The 79s were open all up front, no bulkhead or kick panel (adjacent to the driver's left leg). Your creativity for that is all on you. Ski storage is nice if you have an organized space up front with some bulkhead or panel to segregate compartments. I used my kick panel (left side of the driver) to mount my dual battery and amp (on the port side of the panel adjacent to my left leg). That is what I would consider while you're there. Nothnig fancy is required. I used 3/4" builder grade plyboard and coated with epoxy resin, then a piece of matching carpet.

.
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Quote:
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..Some of you give a whole new meaning to the phrase "another @sshole with a Mastercraft."

RE: Thrall, Welcome to the club....
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Last edited by Cloaked; 04-07-2013 at 06:19 PM.
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  #54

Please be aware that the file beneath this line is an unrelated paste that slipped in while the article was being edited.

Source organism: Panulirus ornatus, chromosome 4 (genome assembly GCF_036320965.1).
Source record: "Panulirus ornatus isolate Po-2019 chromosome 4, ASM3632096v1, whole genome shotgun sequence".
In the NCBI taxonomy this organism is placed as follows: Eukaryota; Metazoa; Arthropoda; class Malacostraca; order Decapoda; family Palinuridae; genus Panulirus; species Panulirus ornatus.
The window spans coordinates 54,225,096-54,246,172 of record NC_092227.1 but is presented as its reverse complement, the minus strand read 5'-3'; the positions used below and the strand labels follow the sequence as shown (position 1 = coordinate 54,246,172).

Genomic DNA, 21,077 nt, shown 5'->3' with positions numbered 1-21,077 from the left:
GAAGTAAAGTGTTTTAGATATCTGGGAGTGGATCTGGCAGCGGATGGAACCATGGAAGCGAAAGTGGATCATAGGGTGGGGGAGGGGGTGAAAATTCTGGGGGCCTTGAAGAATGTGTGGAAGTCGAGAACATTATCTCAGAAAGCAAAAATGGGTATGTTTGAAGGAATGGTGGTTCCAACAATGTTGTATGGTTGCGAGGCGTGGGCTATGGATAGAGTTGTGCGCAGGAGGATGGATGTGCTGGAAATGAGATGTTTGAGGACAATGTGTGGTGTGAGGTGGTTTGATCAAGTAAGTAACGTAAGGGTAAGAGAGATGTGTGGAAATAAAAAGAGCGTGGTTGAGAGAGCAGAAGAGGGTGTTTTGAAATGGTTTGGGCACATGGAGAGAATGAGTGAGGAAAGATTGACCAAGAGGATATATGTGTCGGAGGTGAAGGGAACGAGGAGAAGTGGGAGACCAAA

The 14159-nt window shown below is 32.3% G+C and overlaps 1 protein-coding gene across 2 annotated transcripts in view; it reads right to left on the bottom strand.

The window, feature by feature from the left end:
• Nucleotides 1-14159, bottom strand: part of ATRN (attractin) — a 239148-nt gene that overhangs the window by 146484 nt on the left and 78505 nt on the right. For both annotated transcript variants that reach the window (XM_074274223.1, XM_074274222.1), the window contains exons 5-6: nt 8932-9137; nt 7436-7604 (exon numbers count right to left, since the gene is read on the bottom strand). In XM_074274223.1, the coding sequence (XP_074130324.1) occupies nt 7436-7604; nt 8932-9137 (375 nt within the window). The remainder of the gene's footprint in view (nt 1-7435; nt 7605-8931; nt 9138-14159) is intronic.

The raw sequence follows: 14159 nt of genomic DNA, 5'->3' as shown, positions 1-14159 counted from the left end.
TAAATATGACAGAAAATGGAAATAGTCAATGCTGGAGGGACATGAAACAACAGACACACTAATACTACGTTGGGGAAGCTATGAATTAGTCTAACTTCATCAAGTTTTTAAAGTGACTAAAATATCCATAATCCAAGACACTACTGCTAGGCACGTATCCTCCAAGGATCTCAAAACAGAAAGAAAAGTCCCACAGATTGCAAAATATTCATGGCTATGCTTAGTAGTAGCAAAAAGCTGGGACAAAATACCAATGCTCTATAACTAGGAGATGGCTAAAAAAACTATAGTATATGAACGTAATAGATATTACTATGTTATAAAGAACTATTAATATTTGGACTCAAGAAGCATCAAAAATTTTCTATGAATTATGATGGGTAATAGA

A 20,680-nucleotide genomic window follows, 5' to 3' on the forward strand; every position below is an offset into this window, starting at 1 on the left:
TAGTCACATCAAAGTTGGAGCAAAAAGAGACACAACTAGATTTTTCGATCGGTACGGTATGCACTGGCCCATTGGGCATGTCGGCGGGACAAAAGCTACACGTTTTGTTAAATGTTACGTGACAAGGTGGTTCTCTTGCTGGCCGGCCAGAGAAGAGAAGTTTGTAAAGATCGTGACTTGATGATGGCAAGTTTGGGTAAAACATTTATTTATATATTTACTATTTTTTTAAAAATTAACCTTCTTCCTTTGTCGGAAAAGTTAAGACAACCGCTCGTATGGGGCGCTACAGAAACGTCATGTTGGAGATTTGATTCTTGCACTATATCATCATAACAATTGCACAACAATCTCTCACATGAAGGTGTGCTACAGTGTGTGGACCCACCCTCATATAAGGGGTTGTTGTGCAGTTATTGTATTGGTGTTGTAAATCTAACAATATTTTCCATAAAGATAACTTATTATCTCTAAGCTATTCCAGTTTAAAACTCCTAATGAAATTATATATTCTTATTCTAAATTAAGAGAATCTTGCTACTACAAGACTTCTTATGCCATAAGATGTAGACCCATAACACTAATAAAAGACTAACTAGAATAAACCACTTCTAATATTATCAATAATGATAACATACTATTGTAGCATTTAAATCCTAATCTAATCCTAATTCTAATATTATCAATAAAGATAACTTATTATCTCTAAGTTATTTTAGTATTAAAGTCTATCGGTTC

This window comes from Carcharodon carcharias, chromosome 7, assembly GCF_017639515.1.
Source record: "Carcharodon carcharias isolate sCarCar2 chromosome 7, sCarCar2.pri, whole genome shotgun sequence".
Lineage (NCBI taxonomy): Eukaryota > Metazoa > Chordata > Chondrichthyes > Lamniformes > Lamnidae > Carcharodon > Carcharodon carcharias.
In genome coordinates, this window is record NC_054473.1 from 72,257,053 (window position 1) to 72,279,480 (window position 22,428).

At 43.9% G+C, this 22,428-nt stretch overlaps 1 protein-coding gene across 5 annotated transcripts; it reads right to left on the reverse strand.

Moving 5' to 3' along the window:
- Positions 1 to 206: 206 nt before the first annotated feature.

Old 04-21-2013, 11:15 PM
tim79mc tim79mc is offline
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Join Date: May 2012
Boat: 1979 Stars & Stripes
Location: Northeast
Posts: 89
thanks, cloaked. That's similar to what I'm thinking. I've been working on electrics since the last post, pulled all of the gauges out and polished the bezels, cleaned them up and they look great. Polished the helm and pulled the fake wood grain - that had always bothered me. Marine plywood for the floor has arrived.

I ran two conduits along the top of the starboard stringers- one along the secondary to the rear and one along the primary to the front engine mounts. This will let me get access to wiring much more easily than before and keep the wiring out of the bottom of the bilge. Ordered primary marine wire from genuinedealz - good pricing, fast service.

The bilge is pretty much done, so plywood cutting soon. I plan to add two wood rails to the inside of the primary stringers at the rear of the boat to provide a strong support for the removable floor panel that covers the prop shaft cavity. The previous floor sat half the primary stringer and had a lot of flex. I'll be stiffening that up in this build.